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Tuesday, April 23, 2013

Metrish v. Lancaster - Can a State Supreme Court Retroactively Abolish the Diminished Capacity Defense?

Tomorrow is the final scheduled day of oral argument in this term and the Supreme Court will hold a one-hour hearing on whether it is unconstitutional for government to abolish a legal defense to a criminal charge; specifically the 'diminished capacity' defense is at issue in Metrish v. Lancaster.

Diminished Capacity is an affirmative defense that dates back about 60 years and was first recognized in California. It became intertwined with the so-called "Twinkie Defense" from the the 1979 homicide trial of San Francisco City Supervisor Dan White. White's lawyer successfully convinced a jury that his depression, as evidenced by the once health-conscious White turning to a diet of junk food, combined with the sugar rush of eating several Hostess Twinkies was enough to warrant a reduction from first degree murder to manslaughter. Public disapproval lead California to abolish the defense as it was written and to implement one that was more difficult for defendants to establish.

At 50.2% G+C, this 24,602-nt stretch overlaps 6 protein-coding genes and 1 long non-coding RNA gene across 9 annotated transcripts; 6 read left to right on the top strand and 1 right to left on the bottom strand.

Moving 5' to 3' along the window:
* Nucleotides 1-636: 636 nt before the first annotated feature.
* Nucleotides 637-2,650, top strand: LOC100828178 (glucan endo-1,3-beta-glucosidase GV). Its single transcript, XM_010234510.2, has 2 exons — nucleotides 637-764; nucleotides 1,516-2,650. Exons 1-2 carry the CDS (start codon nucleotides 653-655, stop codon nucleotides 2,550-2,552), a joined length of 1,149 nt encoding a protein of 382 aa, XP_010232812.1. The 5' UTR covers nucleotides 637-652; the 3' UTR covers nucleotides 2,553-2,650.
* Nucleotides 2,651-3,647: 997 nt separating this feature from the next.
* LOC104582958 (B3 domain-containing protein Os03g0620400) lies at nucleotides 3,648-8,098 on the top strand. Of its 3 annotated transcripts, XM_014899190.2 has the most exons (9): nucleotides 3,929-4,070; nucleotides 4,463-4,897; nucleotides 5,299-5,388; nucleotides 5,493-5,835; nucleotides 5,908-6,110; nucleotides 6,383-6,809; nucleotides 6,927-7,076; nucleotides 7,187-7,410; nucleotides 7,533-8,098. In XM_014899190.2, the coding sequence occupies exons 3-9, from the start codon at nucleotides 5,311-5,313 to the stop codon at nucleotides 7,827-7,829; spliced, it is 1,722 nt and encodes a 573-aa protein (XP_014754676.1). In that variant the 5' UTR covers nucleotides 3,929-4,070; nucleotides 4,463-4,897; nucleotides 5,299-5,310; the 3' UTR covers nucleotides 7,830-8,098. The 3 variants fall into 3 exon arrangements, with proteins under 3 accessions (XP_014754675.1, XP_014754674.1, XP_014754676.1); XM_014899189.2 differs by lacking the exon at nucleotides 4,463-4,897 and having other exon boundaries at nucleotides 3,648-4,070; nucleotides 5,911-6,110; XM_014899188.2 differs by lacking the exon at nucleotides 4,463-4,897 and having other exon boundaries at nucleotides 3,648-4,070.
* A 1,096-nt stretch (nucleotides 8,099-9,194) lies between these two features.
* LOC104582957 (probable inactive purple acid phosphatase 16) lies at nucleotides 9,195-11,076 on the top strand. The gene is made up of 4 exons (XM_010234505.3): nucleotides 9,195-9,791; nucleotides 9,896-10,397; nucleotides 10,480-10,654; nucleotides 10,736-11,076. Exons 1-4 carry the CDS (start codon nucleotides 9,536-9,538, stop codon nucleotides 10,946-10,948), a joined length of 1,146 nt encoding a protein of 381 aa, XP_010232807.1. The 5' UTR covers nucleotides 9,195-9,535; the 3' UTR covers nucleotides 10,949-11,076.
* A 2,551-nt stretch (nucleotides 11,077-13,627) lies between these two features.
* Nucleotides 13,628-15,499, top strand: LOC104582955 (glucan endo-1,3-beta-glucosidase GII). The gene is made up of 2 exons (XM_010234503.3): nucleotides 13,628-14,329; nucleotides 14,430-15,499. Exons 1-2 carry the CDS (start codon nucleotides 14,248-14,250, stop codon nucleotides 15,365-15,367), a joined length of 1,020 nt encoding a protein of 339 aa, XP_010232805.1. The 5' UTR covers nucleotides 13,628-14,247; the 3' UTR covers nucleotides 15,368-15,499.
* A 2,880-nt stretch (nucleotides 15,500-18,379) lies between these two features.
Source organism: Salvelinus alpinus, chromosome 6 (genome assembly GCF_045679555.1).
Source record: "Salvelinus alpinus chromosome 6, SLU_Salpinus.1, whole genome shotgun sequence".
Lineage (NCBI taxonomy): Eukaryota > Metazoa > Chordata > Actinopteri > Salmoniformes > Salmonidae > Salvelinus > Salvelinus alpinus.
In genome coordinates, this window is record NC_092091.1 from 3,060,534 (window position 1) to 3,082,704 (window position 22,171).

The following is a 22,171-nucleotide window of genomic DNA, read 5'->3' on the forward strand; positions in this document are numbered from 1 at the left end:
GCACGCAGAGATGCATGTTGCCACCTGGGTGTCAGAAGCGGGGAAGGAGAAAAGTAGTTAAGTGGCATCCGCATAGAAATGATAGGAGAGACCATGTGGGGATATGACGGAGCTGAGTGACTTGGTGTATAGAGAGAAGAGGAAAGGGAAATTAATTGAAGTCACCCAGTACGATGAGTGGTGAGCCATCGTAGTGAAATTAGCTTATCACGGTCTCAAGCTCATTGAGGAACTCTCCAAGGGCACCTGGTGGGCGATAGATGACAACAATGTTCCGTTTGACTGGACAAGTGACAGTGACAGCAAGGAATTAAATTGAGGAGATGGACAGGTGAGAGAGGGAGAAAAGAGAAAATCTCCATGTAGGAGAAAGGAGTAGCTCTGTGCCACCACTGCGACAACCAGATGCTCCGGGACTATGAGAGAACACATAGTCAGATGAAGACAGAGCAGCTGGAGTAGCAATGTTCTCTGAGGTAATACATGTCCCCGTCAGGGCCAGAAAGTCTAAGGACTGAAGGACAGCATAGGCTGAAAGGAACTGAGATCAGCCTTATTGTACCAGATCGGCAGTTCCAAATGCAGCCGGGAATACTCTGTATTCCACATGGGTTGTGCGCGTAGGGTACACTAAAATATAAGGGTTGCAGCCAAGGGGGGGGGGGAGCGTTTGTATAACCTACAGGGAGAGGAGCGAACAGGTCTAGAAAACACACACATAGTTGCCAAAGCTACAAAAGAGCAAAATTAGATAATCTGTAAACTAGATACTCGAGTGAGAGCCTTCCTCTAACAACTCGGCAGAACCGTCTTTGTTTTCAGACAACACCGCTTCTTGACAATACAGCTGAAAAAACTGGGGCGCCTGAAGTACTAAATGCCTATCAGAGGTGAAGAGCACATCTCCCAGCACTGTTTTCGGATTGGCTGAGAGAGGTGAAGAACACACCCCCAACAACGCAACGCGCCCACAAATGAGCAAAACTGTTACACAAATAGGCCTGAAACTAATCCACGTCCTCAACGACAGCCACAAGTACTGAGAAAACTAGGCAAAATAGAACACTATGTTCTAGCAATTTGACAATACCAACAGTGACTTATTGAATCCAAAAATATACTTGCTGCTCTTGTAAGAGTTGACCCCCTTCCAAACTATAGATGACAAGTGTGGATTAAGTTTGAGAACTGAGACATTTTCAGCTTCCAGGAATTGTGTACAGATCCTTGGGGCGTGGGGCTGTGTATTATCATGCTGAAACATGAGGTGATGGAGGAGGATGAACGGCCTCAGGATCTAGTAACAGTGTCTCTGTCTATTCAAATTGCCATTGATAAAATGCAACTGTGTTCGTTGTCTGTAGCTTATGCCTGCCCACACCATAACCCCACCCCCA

When Michigan State officials took this to the Supreme Court, they asked two questions: (1) whether the abolition of the defense by a state court ruling was 'unexpected and indefensible' under previous Supreme Court rulings on retroactivity, and (2) whether the retroactive application of the state court ruling was an error that justified a court victory for Lancaster.

Supported by nine other states, Michigan contended that the “diminished capacity” defense has been seriously criticized in recent years, and so "it could hardly come as a surprise when a state opted to take it away."

Read more about the case on SCOTUS Blog.
Read the briefs here.

Update: The Decision for this case came on May 20, 2013 - Read about it here.